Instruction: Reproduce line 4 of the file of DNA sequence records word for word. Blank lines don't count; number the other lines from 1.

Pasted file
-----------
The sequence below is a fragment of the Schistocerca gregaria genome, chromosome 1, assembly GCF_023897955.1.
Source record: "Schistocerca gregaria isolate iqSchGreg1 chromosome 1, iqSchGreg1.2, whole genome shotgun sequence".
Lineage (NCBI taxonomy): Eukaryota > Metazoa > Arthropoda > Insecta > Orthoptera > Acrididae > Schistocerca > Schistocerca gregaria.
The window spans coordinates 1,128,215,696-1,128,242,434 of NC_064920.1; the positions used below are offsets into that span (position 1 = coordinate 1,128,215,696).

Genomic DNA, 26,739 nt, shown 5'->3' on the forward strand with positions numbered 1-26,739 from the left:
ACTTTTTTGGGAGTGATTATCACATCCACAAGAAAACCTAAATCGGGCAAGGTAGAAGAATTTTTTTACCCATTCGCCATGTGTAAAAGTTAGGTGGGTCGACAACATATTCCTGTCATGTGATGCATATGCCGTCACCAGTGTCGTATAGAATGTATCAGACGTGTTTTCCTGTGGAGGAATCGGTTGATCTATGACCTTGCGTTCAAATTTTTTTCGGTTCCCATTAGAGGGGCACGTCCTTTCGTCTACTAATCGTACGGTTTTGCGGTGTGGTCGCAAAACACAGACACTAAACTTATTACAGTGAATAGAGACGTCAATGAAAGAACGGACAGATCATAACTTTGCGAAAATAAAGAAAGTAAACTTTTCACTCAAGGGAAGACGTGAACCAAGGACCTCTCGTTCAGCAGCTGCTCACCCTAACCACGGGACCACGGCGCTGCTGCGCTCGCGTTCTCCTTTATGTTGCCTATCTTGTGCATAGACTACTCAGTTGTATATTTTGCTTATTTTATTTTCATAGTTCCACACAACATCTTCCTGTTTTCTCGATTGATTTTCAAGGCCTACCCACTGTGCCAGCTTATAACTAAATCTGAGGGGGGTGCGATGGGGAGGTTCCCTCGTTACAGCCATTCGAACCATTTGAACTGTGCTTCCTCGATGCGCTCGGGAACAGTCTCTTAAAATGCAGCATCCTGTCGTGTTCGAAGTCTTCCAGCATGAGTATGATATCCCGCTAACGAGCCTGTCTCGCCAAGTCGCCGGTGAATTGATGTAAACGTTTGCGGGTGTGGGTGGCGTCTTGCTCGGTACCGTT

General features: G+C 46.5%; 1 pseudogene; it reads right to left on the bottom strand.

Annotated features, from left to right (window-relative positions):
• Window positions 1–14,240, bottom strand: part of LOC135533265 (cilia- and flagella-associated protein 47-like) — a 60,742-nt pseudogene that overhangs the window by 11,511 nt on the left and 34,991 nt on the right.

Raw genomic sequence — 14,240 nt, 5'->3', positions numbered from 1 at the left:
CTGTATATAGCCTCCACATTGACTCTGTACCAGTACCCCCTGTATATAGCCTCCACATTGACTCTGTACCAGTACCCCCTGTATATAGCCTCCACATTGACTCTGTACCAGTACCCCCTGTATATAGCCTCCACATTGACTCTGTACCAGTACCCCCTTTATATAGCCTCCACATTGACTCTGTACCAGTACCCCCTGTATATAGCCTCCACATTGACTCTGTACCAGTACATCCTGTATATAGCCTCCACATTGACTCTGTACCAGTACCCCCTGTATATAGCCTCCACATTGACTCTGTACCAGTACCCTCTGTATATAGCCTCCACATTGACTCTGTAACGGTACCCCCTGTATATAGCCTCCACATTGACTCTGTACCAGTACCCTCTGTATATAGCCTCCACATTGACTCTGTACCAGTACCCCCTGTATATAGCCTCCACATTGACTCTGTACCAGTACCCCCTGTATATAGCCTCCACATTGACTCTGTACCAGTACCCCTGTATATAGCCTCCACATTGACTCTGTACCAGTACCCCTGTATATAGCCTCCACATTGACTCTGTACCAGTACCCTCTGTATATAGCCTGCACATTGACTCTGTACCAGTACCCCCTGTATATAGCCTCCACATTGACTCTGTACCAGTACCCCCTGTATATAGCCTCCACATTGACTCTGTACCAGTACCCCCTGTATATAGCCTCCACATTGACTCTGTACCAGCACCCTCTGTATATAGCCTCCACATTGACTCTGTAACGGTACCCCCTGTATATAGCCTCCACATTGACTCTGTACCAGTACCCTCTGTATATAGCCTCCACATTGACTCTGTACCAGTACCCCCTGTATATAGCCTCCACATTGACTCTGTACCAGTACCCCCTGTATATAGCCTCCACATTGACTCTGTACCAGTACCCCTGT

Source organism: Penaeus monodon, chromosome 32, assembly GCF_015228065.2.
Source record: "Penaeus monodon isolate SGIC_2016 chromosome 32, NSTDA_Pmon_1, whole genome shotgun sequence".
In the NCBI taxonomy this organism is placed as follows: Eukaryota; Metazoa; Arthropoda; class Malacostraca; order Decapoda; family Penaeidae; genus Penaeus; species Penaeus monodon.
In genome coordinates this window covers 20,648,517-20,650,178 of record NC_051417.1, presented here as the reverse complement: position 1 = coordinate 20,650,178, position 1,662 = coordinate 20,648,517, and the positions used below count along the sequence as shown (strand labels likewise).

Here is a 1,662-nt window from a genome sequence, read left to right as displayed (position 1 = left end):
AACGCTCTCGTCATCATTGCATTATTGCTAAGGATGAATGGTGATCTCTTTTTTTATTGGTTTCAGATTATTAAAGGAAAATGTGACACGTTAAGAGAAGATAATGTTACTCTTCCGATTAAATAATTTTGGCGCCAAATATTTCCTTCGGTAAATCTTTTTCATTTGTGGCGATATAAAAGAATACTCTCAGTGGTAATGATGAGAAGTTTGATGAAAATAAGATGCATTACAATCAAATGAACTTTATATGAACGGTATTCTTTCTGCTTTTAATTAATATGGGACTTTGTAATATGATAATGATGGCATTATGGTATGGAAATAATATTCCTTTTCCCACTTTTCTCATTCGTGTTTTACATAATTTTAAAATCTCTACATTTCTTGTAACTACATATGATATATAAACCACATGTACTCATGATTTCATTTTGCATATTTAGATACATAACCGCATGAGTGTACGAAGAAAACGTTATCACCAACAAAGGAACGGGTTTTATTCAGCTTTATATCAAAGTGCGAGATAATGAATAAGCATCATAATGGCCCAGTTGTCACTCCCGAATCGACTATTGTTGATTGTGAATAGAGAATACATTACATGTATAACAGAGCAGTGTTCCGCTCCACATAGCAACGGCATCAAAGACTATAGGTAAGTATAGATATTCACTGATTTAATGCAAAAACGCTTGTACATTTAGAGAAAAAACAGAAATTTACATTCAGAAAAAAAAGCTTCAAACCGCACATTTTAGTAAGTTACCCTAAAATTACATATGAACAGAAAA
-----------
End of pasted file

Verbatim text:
The window spans coordinates 1,128,215,696-1,128,242,434 of NC_064920.1; the positions used below are offsets into that span (position 1 = coordinate 1,128,215,696).